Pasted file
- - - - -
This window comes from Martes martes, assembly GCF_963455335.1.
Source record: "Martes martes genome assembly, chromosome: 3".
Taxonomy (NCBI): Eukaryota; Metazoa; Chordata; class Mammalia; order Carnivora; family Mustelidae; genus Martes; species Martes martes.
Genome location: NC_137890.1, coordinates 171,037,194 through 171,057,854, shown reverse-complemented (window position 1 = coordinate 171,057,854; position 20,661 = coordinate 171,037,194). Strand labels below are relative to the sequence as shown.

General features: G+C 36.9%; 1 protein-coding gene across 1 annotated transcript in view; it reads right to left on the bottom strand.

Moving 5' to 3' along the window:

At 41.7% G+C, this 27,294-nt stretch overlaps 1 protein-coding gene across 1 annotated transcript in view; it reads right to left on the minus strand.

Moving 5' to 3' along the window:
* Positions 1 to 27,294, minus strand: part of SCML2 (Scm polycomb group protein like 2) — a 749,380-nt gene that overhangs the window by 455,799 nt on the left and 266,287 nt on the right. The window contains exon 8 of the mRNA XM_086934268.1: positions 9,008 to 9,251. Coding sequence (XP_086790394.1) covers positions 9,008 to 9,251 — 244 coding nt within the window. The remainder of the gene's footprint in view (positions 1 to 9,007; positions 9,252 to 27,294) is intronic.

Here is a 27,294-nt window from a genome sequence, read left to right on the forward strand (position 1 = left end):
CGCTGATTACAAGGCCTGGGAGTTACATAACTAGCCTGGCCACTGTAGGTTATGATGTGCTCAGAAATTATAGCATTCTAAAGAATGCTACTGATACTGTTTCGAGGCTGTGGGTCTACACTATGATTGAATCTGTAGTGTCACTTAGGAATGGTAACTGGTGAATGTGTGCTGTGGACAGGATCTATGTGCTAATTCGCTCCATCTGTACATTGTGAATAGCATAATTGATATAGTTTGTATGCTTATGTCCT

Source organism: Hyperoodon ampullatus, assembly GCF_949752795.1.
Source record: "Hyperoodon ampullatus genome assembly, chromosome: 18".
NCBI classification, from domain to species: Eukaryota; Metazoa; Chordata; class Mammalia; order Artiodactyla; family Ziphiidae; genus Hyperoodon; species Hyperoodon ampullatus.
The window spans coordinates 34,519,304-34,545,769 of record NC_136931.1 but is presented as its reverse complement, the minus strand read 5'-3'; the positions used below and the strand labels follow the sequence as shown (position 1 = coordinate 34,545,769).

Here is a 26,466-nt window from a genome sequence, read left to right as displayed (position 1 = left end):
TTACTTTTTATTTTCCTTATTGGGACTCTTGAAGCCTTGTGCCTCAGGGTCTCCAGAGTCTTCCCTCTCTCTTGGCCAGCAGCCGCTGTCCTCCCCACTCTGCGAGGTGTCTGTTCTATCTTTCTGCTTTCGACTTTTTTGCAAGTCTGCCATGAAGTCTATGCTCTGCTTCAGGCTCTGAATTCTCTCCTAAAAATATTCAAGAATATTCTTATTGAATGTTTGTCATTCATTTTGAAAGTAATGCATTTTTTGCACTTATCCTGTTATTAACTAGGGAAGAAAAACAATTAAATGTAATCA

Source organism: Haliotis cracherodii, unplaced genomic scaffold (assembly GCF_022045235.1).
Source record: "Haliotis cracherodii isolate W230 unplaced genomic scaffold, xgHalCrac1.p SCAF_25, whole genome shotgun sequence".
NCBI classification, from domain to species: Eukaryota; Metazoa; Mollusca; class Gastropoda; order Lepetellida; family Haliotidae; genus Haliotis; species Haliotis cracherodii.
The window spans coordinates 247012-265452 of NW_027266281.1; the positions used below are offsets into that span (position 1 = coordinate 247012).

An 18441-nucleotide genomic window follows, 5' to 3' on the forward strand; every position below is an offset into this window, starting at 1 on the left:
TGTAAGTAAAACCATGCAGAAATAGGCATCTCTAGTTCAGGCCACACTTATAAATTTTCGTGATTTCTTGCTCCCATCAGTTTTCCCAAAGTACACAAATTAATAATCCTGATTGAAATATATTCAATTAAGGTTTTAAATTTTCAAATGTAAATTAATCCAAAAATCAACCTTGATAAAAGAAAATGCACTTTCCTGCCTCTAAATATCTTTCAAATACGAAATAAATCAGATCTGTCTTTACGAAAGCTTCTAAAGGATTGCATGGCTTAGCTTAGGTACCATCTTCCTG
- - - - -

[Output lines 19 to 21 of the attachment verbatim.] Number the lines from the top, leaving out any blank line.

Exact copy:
Source record: "Haliotis cracherodii isolate W230 unplaced genomic scaffold, xgHalCrac1.p SCAF_25, whole genome shotgun sequence".
NCBI classification, from domain to species: Eukaryota; Metazoa; Mollusca; class Gastropoda; order Lepetellida; family Haliotidae; genus Haliotis; species Haliotis cracherodii.
The window spans coordinates 247012-265452 of NW_027266281.1; the positions used below are offsets into that span (position 1 = coordinate 247012).